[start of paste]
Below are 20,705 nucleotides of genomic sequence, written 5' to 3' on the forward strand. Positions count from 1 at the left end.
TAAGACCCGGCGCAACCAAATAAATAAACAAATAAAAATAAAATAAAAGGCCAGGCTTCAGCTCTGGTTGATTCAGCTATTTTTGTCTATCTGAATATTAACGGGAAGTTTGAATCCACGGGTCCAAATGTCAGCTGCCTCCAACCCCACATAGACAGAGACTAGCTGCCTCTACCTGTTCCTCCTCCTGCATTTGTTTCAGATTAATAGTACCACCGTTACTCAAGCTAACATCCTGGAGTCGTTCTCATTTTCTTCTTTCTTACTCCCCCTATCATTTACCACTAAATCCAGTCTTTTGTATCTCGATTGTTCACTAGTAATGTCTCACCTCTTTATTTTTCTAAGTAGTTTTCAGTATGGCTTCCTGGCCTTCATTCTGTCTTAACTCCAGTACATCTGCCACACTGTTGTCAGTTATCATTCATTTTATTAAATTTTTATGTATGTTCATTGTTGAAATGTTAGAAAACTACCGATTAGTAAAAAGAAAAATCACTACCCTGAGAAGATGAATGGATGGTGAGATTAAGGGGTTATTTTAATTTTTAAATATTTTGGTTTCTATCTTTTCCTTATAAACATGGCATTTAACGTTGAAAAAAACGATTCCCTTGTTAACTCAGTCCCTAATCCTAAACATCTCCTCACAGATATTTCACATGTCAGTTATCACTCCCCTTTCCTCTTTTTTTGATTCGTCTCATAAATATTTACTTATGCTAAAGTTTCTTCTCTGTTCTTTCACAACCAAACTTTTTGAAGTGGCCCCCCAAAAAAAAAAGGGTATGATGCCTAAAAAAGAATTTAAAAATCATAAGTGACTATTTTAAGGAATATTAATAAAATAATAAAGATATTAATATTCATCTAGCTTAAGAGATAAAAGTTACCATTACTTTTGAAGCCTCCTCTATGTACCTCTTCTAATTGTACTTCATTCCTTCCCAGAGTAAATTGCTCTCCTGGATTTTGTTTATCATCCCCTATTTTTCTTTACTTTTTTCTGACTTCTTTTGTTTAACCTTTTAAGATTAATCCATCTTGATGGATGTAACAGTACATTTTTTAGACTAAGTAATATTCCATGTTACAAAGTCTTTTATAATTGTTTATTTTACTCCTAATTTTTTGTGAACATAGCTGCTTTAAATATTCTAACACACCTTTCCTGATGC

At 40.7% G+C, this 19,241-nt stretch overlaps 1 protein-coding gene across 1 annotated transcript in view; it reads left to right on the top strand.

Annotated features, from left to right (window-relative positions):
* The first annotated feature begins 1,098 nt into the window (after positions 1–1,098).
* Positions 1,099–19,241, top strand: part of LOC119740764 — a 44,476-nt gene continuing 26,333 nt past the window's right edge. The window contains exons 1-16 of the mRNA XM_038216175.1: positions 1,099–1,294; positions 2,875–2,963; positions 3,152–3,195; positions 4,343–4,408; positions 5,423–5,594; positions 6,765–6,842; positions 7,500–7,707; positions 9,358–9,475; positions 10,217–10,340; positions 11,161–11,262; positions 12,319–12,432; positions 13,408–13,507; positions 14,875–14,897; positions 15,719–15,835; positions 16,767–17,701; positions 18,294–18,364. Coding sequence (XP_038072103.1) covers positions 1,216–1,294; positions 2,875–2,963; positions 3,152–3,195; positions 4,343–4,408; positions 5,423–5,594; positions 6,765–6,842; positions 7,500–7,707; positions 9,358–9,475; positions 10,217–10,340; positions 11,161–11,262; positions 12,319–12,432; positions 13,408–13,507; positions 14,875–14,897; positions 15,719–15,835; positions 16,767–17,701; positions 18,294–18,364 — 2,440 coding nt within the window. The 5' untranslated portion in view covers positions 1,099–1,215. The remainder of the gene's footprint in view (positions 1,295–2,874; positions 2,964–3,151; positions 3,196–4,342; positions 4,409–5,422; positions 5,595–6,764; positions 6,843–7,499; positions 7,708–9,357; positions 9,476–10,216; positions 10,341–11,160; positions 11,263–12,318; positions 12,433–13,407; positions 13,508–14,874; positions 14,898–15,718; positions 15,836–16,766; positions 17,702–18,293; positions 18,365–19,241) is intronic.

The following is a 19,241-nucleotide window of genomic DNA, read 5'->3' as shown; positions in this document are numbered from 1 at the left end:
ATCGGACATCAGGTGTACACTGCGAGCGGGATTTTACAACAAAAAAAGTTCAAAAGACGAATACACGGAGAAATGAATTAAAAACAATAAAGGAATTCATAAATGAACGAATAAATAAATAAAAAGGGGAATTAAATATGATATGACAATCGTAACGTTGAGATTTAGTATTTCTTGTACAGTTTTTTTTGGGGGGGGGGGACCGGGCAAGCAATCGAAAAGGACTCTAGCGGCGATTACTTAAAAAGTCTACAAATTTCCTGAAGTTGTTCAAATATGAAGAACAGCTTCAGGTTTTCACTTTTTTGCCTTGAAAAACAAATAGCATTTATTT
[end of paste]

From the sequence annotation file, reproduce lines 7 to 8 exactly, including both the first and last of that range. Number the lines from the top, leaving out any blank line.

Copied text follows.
The following is a 19,241-nucleotide window of genomic DNA, read 5'->3' as shown; positions in this document are numbered from 1 at the left end:
ATCGGACATCAGGTGTACACTGCGAGCGGGATTTTACAACAAAAAAAGTTCAAAAGACGAATACACGGAGAAATGAATTAAAAACAATAAAGGAATTCATAAATGAACGAATAAATAAATAAAAAGGGGAATTAAATATGATATGACAATCGTAACGTTGAGATTTAGTATTTCTTGTACAGTTTTTTTTGGGGGGGGGGGACCGGGCAAGCAATCGAAAAGGACTCTAGCGGCGATTACTTAAAAAGTCTACAAATTTCCTGAAGTTGTTCAAATATGAAGAACAGCTTCAGGTTTTCACTTTTTTGCCTTGAAAAACAAATAGCATTTATTT